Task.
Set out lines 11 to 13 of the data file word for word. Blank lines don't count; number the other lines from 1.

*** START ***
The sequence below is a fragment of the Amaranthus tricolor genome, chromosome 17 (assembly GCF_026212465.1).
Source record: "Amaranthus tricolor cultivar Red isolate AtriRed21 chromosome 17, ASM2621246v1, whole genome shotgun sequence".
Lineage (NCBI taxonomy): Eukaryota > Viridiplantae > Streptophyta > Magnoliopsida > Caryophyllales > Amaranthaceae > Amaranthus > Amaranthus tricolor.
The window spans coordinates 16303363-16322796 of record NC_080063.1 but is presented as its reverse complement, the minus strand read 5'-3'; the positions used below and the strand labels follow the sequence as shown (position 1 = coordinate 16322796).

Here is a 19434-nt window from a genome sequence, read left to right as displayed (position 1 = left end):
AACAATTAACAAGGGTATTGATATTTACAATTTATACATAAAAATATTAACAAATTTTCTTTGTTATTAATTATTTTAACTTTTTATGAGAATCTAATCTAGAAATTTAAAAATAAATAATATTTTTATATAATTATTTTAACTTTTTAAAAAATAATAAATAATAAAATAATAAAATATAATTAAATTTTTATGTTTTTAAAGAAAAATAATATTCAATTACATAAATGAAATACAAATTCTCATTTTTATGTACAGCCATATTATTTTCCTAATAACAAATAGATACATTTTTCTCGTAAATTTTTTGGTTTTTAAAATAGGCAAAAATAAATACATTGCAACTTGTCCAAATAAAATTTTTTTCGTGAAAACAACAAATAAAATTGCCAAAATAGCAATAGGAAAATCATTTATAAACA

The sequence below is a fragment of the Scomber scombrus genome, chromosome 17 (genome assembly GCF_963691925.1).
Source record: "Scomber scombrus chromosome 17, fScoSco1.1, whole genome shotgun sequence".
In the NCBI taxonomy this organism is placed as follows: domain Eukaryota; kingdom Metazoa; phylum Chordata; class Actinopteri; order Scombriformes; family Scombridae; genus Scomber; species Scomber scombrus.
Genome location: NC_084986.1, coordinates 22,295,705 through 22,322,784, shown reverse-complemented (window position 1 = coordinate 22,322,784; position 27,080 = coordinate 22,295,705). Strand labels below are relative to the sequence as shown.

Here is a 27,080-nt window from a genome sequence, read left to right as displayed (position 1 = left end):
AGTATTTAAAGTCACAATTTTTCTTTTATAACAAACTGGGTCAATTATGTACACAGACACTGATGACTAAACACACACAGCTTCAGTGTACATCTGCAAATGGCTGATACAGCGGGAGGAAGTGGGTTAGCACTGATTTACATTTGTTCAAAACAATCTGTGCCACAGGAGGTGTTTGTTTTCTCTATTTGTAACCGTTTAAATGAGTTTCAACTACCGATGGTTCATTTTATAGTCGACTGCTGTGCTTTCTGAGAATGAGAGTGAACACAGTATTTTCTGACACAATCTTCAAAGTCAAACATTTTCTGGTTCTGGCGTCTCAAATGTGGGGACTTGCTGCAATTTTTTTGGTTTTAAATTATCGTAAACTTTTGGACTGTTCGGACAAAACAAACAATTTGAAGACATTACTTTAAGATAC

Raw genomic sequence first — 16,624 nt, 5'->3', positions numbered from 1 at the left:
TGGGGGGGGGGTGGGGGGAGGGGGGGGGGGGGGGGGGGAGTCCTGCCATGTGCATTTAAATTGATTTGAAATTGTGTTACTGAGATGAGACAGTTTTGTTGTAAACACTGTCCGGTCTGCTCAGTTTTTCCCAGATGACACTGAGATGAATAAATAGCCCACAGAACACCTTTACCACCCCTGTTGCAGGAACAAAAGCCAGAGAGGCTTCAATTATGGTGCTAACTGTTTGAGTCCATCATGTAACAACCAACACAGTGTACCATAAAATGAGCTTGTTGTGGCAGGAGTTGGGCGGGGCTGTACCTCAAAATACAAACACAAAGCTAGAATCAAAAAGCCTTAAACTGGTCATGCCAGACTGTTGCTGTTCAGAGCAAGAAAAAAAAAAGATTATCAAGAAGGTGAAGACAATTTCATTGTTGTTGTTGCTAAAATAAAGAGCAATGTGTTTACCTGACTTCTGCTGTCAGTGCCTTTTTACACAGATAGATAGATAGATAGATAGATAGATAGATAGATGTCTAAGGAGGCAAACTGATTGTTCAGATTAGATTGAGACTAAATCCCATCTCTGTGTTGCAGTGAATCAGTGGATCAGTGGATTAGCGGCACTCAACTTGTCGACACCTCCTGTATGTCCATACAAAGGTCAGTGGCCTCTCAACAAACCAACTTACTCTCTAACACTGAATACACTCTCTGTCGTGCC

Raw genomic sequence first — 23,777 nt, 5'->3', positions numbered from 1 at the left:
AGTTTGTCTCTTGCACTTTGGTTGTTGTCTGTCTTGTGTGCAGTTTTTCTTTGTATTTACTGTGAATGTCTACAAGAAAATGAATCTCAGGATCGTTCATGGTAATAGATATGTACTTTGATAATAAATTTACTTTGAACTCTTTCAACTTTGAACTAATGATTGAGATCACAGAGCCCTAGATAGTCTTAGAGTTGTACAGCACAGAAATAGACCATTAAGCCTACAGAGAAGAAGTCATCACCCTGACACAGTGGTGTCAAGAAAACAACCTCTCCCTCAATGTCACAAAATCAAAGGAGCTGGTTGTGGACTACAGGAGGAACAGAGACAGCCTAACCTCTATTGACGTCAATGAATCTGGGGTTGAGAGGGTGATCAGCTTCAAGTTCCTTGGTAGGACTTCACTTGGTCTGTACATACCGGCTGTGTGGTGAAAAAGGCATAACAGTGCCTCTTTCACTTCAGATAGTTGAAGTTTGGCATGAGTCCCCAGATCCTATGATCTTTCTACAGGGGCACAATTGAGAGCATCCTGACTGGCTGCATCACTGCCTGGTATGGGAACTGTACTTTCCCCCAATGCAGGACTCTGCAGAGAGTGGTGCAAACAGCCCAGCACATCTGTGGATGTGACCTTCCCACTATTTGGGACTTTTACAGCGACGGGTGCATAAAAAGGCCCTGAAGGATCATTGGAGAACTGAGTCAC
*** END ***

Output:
Here is a 27,080-nt window from a genome sequence, read left to right as displayed (position 1 = left end):
AGTATTTAAAGTCACAATTTTTCTTTTATAACAAACTGGGTCAATTATGTACACAGACACTGATGACTAAACACACACAGCTTCAGTGTACATCTGCAAATGGCTGATACAGCGGGAGGAAGTGGGTTAGCACTGATTTACATTTGTTCAAAACAATCTGTGCCACAGGAGGTGTTTGTTTTCTCTATTTGTAACCGTTTAAATGAGTTTCAACTACCGATGGTTCATTTTATAGTCGACTGCTGTGCTTTCTGAGAATGAGAGTGAACACAGTATTTTCTGACACAATCTTCAAAGTCAAACATTTTCTGGTTCTGGCGTCTCAAATGTGGGGACTTGCTGCAATTTTTTTGGTTTTAAATTATCGTAAACTTTTGGACTGTTCGGACAAAACAAACAATTTGAAGACATTACTTTAAGATAC

Raw genomic sequence first — 16,624 nt, 5'->3', positions numbered from 1 at the left: